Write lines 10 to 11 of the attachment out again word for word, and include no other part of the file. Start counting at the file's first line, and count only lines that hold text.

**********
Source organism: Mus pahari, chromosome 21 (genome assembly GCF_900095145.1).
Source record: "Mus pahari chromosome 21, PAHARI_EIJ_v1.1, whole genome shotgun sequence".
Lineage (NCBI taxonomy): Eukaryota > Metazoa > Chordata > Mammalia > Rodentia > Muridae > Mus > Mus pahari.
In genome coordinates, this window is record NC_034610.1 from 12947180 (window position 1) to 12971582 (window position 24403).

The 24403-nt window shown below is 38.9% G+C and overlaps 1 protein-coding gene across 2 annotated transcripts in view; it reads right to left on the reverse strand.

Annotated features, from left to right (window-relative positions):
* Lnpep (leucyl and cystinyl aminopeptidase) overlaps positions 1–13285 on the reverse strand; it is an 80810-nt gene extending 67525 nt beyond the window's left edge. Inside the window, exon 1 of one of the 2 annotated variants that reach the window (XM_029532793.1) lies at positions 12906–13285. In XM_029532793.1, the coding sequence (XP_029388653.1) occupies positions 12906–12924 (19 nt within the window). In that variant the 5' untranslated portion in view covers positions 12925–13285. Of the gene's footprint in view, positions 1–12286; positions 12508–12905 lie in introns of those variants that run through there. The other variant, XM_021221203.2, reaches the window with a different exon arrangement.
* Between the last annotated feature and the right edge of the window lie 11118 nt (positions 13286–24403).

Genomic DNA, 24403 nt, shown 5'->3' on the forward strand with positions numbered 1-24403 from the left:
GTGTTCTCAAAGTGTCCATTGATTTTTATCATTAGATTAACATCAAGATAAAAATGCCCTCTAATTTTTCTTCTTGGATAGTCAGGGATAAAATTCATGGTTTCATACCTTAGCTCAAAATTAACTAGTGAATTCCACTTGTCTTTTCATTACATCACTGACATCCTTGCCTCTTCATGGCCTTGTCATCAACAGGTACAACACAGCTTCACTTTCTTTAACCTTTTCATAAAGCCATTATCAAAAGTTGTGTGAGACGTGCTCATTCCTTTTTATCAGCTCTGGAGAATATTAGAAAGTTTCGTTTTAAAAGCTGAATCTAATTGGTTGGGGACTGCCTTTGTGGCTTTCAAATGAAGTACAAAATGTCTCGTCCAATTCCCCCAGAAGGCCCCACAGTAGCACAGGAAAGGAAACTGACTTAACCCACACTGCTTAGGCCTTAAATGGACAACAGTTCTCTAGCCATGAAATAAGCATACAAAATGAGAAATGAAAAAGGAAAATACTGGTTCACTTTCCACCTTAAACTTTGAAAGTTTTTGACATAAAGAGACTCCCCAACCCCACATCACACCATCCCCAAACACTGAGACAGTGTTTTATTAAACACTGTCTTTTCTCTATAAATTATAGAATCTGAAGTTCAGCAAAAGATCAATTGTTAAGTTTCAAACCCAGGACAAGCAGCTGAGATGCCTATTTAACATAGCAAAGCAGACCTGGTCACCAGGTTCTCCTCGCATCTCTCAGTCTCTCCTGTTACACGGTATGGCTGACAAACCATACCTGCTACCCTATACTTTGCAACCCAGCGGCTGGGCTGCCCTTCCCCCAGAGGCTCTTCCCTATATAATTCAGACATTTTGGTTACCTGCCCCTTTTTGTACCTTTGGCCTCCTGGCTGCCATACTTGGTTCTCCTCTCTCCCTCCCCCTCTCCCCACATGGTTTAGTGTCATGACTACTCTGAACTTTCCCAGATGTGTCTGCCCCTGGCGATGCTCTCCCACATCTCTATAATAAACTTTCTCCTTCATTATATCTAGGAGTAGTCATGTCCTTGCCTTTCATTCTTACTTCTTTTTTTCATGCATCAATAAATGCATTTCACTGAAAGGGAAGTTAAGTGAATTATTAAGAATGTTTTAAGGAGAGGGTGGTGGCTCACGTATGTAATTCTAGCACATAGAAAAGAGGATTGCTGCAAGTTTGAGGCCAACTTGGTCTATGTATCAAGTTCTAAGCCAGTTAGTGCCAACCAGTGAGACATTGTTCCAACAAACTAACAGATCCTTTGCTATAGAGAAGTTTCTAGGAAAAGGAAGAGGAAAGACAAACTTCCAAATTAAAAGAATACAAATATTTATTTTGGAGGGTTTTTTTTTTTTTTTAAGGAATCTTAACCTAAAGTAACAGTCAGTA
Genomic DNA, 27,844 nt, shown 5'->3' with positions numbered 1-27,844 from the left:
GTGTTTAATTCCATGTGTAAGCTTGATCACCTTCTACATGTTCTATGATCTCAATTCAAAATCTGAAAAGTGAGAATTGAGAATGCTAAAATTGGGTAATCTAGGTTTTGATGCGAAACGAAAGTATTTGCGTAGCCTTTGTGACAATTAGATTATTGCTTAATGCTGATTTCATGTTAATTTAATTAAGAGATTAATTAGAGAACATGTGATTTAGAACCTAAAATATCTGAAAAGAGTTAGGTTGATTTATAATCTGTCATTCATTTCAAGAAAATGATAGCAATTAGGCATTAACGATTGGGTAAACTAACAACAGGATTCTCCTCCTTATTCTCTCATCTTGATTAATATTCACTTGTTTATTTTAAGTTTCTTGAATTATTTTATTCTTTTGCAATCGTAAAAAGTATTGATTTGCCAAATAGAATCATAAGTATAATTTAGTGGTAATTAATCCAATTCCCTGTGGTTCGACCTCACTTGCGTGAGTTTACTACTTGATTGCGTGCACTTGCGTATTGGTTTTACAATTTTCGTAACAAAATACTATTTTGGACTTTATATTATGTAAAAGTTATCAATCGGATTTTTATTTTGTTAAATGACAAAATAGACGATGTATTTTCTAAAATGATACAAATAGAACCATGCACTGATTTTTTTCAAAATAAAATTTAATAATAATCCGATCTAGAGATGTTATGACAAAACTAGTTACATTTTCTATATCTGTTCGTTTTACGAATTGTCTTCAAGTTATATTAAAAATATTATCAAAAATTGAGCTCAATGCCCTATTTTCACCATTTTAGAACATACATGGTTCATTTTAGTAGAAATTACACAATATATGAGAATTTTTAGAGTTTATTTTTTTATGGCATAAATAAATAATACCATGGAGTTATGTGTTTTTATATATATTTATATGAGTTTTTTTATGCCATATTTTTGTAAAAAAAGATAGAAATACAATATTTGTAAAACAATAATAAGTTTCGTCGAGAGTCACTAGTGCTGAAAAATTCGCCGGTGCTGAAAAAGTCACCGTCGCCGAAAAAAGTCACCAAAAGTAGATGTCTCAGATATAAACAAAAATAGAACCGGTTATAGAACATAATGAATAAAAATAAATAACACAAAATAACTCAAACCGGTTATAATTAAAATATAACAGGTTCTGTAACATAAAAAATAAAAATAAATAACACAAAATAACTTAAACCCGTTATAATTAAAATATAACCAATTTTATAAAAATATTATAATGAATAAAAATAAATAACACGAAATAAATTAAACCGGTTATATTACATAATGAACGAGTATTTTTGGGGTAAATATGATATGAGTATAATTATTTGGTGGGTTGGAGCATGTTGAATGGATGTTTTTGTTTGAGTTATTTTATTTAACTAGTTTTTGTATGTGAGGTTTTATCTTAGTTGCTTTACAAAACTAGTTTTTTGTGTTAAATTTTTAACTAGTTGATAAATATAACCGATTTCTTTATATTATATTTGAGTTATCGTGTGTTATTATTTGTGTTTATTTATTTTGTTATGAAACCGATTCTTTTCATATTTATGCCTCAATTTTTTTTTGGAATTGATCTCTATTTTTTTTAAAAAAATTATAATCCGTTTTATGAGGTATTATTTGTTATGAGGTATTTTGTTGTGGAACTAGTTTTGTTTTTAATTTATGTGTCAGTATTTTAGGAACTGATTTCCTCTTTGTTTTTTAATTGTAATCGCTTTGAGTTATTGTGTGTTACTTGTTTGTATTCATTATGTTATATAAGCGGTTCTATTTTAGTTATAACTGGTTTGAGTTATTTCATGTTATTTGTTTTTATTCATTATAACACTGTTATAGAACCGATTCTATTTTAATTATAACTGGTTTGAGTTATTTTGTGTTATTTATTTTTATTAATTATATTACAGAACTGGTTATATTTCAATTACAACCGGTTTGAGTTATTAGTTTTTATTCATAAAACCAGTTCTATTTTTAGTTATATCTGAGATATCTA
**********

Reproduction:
GTGTTCTCAAAGTGTCCATTGATTTTTATCATTAGATTAACATCAAGATAAAAATGCCCTCTAATTTTTCTTCTTGGATAGTCAGGGATAAAATTCATGGTTTCATACCTTAGCTCAAAATTAACTAGTGAATTCCACTTGTCTTTTCATTACATCACTGACATCCTTGCCTCTTCATGGCCTTGTCATCAACAGGTACAACACAGCTTCACTTTCTTTAACCTTTTCATAAAGCCATTATCAAAAGTTGTGTGAGACGTGCTCATTCCTTTTTATCAGCTCTGGAGAATATTAGAAAGTTTCGTTTTAAAAGCTGAATCTAATTGGTTGGGGACTGCCTTTGTGGCTTTCAAATGAAGTACAAAATGTCTCGTCCAATTCCCCCAGAAGGCCCCACAGTAGCACAGGAAAGGAAACTGACTTAACCCACACTGCTTAGGCCTTAAATGGACAACAGTTCTCTAGCCATGAAATAAGCATACAAAATGAGAAATGAAAAAGGAAAATACTGGTTCACTTTCCACCTTAAACTTTGAAAGTTTTTGACATAAAGAGACTCCCCAACCCCACATCACACCATCCCCAAACACTGAGACAGTGTTTTATTAAACACTGTCTTTTCTCTATAAATTATAGAATCTGAAGTTCAGCAAAAGATCAATTGTTAAGTTTCAAACCCAGGACAAGCAGCTGAGATGCCTATTTAACATAGCAAAGCAGACCTGGTCACCAGGTTCTCCTCGCATCTCTCAGTCTCTCCTGTTACACGGTATGGCTGACAAACCATACCTGCTACCCTATACTTTGCAACCCAGCGGCTGGGCTGCCCTTCCCCCAGAGGCTCTTCCCTATATAATTCAGACATTTTGGTTACCTGCCCCTTTTTGTACCTTTGGCCTCCTGGCTGCCATACTTGGTTCTCCTCTCTCCCTCCCCCTCTCCCCACATGGTTTAGTGTCATGACTACTCTGAACTTTCCCAGATGTGTCTGCCCCTGGCGATGCTCTCCCACATCTCTATAATAAACTTTCTCCTTCATTATATCTAGGAGTAGTCATGTCCTTGCCTTTCATTCTTACTTCTTTTTTTCATGCATCAATAAATGCATTTCACTGAAAGGGAAGTTAAGTGAATTATTAAGAATGTTTTAAGGAGAGGGTGGTGGCTCACGTATGTAATTCTAGCACATAGAAAAGAGGATTGCTGCAAGTTTGAGGCCAACTTGGTCTATGTATCAAGTTCTAAGCCAGTTAGTGCCAACCAGTGAGACATTGTTCCAACAAACTAACAGATCCTTTGCTATAGAGAAGTTTCTAGGAAAAGGAAGAGGAAAGACAAACTTCCAAATTAAAAGAATACAAATATTTATTTTGGAGGGTTTTTTTTTTTTTTTAAGGAATCTTAACCTAAAGTAACAGTCAGTA
Genomic DNA, 27,844 nt, shown 5'->3' with positions numbered 1-27,844 from the left: